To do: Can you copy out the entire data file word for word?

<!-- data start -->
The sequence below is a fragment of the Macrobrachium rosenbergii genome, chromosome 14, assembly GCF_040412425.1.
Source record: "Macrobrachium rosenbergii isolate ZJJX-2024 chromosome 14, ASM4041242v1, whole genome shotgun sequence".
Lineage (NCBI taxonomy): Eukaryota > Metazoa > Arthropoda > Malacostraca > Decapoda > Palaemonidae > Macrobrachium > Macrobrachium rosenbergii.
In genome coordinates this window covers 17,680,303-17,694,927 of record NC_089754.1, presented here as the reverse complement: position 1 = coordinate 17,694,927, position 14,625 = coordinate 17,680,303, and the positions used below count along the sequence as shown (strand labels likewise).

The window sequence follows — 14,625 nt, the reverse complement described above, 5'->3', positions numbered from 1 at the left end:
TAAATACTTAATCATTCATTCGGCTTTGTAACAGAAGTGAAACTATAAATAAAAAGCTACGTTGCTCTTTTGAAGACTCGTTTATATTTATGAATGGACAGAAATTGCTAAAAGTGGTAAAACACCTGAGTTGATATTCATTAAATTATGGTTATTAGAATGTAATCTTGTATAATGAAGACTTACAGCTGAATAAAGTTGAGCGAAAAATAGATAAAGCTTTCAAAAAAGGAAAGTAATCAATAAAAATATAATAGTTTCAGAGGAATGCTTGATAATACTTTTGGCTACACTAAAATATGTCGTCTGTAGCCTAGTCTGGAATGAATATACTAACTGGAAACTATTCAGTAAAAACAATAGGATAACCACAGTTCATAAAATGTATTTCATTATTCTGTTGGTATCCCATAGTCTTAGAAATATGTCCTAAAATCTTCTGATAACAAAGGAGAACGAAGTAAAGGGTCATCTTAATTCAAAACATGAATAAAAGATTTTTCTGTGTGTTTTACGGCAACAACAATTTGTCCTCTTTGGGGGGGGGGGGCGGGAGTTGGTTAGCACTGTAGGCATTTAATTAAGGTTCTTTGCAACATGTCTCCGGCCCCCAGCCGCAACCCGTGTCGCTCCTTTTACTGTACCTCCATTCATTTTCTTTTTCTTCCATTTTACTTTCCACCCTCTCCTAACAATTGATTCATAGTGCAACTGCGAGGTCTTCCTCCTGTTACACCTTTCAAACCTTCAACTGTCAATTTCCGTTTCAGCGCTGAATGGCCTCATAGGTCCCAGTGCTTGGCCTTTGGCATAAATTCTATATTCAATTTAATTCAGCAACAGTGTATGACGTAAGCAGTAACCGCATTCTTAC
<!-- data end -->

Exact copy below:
The sequence below is a fragment of the Macrobrachium rosenbergii genome, chromosome 14, assembly GCF_040412425.1.
Source record: "Macrobrachium rosenbergii isolate ZJJX-2024 chromosome 14, ASM4041242v1, whole genome shotgun sequence".
Lineage (NCBI taxonomy): Eukaryota > Metazoa > Arthropoda > Malacostraca > Decapoda > Palaemonidae > Macrobrachium > Macrobrachium rosenbergii.
In genome coordinates this window covers 17,680,303-17,694,927 of record NC_089754.1, presented here as the reverse complement: position 1 = coordinate 17,694,927, position 14,625 = coordinate 17,680,303, and the positions used below count along the sequence as shown (strand labels likewise).

The window sequence follows — 14,625 nt, the reverse complement described above, 5'->3', positions numbered from 1 at the left end:
TAAATACTTAATCATTCATTCGGCTTTGTAACAGAAGTGAAACTATAAATAAAAAGCTACGTTGCTCTTTTGAAGACTCGTTTATATTTATGAATGGACAGAAATTGCTAAAAGTGGTAAAACACCTGAGTTGATATTCATTAAATTATGGTTATTAGAATGTAATCTTGTATAATGAAGACTTACAGCTGAATAAAGTTGAGCGAAAAATAGATAAAGCTTTCAAAAAAGGAAAGTAATCAATAAAAATATAATAGTTTCAGAGGAATGCTTGATAATACTTTTGGCTACACTAAAATATGTCGTCTGTAGCCTAGTCTGGAATGAATATACTAACTGGAAACTATTCAGTAAAAACAATAGGATAACCACAGTTCATAAAATGTATTTCATTATTCTGTTGGTATCCCATAGTCTTAGAAATATGTCCTAAAATCTTCTGATAACAAAGGAGAACGAAGTAAAGGGTCATCTTAATTCAAAACATGAATAAAAGATTTTTCTGTGTGTTTTACGGCAACAACAATTTGTCCTCTTTGGGGGGGGGGGGCGGGAGTTGGTTAGCACTGTAGGCATTTAATTAAGGTTCTTTGCAACATGTCTCCGGCCCCCAGCCGCAACCCGTGTCGCTCCTTTTACTGTACCTCCATTCATTTTCTTTTTCTTCCATTTTACTTTCCACCCTCTCCTAACAATTGATTCATAGTGCAACTGCGAGGTCTTCCTCCTGTTACACCTTTCAAACCTTCAACTGTCAATTTCCGTTTCAGCGCTGAATGGCCTCATAGGTCCCAGTGCTTGGCCTTTGGCATAAATTCTATATTCAATTTAATTCAGCAACAGTGTATGACGTAAGCAGTAACCGCATTCTTAC